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Jaclyn Hwang, Yaping Joyce Liao; Dramatic Fixation Instability in Peripheral Vestibulopathies without Visual Feedback Compared with Central Vestibulopathies. Invest. Ophthalmol. Vis. Sci. 2015;56(7 ):2916.
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Eye movement abnormalities are common in central and peripheral vestibulopathies, and characterization of eye movements can help teach us important ways to localize the lesion. Eye movement characterization has also been used to triage dizzy patients in the acute setting to determine if this may be an emergency requiring brain imaging (Kattah, Stroke, 2009). In this study, we compared and contrasted eye movement findings during a simple fixation task in patients with central and peripheral vestibulopathies.
We performed detailed neuro-ophthalmic examination in 10 patients with peripheral and 10 patients with central vestibulopathies. We assessed visual fixation with and without visual feedback using 60-Hz binocular 3D infrared oculography. Fixation target at distance in the light was displayed using a custom-made LED board. Fixation target in the dark was displayed within the infrared recording goggle and turned on and off to assess rapid changes in eye position.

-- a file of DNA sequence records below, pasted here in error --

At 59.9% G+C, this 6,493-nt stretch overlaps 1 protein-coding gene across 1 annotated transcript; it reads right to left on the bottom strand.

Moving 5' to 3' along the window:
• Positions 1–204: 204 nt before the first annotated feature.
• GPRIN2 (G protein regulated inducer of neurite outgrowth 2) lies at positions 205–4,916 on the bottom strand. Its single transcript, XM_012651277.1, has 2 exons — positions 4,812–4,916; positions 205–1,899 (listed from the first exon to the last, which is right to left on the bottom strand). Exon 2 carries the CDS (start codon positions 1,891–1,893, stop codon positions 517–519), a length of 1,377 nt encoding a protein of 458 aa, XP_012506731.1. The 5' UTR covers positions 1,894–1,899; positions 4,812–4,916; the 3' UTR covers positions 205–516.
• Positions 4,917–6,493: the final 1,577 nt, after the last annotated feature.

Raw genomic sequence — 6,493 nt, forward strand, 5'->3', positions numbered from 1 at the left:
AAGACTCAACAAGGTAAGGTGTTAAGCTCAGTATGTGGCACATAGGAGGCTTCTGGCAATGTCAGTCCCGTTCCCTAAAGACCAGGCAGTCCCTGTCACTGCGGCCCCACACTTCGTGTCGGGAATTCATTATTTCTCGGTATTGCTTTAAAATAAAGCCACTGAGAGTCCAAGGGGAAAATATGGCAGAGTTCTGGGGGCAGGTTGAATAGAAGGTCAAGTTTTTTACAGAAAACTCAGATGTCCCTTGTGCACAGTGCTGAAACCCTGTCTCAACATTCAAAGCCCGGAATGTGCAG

In patients with peripheral vestibulopathies, such as acoustic neuromas or vestibular neuronitis, visual fixation of a distant target was typically good, with rare, small amplitude square wave jerks that were also found in normals. Once fixation target was removed, however, patients’ fixation often rapidly decompensated, exhibiting deviations of eye positions, often in square wave jerk waveform that may be accompanied by a torsional nystagmus. The fixation instability pattern was different in patients with central vestibulopathies, such as Wallenberg syndrome or brainstem cavernous malformations. With visual feedback, patients typically exhibited uni- or multi-directional oscillations initiated by a slow phase. Once fixation target was removed, patients exhibited relatively less change in eye movement waveforms during fixation.
We confirmed previously reported unmasking of fixation instability in the dark without visual feedback in peripheral vestibulopathies (Hirvonen, Eur Arch Otorhinolaryngol, 2012) and showed that fixation in central vestibulopathies was less affected by visual feedback, consistent with failure of fixation suppression in central causes. We propose that a useful test to distinguish peripheral and central vestibulopathies is to observe patient eye movement behavior during fixation with and without visual feedback, ideally in the dark.
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